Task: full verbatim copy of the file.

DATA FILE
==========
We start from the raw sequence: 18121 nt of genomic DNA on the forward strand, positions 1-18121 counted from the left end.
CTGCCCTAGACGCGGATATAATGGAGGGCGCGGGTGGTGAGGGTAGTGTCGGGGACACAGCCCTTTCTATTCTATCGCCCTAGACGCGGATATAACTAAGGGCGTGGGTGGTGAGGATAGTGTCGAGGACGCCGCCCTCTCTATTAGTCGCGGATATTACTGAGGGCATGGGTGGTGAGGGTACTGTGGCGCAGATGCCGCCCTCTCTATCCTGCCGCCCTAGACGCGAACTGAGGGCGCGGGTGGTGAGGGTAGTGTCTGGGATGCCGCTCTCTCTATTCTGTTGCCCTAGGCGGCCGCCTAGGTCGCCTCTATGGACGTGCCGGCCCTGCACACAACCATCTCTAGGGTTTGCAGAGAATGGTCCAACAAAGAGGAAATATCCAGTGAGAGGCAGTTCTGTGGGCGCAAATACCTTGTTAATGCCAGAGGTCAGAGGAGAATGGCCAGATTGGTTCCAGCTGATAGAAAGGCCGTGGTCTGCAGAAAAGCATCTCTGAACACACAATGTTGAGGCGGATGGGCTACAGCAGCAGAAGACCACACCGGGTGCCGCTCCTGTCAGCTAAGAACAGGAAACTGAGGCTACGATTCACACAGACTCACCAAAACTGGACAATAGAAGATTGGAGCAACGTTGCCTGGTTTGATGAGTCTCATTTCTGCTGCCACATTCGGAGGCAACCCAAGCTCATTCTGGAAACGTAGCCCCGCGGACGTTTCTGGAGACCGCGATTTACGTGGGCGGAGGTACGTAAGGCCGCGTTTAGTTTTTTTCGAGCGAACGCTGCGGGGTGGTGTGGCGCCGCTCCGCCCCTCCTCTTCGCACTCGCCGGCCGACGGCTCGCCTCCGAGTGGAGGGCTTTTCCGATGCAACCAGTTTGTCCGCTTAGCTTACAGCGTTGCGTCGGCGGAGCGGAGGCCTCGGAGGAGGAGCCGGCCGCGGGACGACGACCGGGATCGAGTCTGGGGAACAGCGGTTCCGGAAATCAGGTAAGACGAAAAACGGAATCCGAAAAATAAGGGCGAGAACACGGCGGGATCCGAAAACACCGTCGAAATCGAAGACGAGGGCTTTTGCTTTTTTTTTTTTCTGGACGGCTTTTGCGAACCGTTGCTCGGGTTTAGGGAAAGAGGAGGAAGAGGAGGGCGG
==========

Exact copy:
We start from the raw sequence: 18121 nt of genomic DNA on the forward strand, positions 1-18121 counted from the left end.
CTGCCCTAGACGCGGATATAATGGAGGGCGCGGGTGGTGAGGGTAGTGTCGGGGACACAGCCCTTTCTATTCTATCGCCCTAGACGCGGATATAACTAAGGGCGTGGGTGGTGAGGATAGTGTCGAGGACGCCGCCCTCTCTATTAGTCGCGGATATTACTGAGGGCATGGGTGGTGAGGGTACTGTGGCGCAGATGCCGCCCTCTCTATCCTGCCGCCCTAGACGCGAACTGAGGGCGCGGGTGGTGAGGGTAGTGTCTGGGATGCCGCTCTCTCTATTCTGTTGCCCTAGGCGGCCGCCTAGGTCGCCTCTATGGACGTGCCGGCCCTGCACACAACCATCTCTAGGGTTTGCAGAGAATGGTCCAACAAAGAGGAAATATCCAGTGAGAGGCAGTTCTGTGGGCGCAAATACCTTGTTAATGCCAGAGGTCAGAGGAGAATGGCCAGATTGGTTCCAGCTGATAGAAAGGCCGTGGTCTGCAGAAAAGCATCTCTGAACACACAATGTTGAGGCGGATGGGCTACAGCAGCAGAAGACCACACCGGGTGCCGCTCCTGTCAGCTAAGAACAGGAAACTGAGGCTACGATTCACACAGACTCACCAAAACTGGACAATAGAAGATTGGAGCAACGTTGCCTGGTTTGATGAGTCTCATTTCTGCTGCCACATTCGGAGGCAACCCAAGCTCATTCTGGAAACGTAGCCCCGCGGACGTTTCTGGAGACCGCGATTTACGTGGGCGGAGGTACGTAAGGCCGCGTTTAGTTTTTTTCGAGCGAACGCTGCGGGGTGGTGTGGCGCCGCTCCGCCCCTCCTCTTCGCACTCGCCGGCCGACGGCTCGCCTCCGAGTGGAGGGCTTTTCCGATGCAACCAGTTTGTCCGCTTAGCTTACAGCGTTGCGTCGGCGGAGCGGAGGCCTCGGAGGAGGAGCCGGCCGCGGGACGACGACCGGGATCGAGTCTGGGGAACAGCGGTTCCGGAAATCAGGTAAGACGAAAAACGGAATCCGAAAAATAAGGGCGAGAACACGGCGGGATCCGAAAACACCGTCGAAATCGAAGACGAGGGCTTTTGCTTTTTTTTTTTTCTGGACGGCTTTTGCGAACCGTTGCTCGGGTTTAGGGAAAGAGGAGGAAGAGGAGGGCGG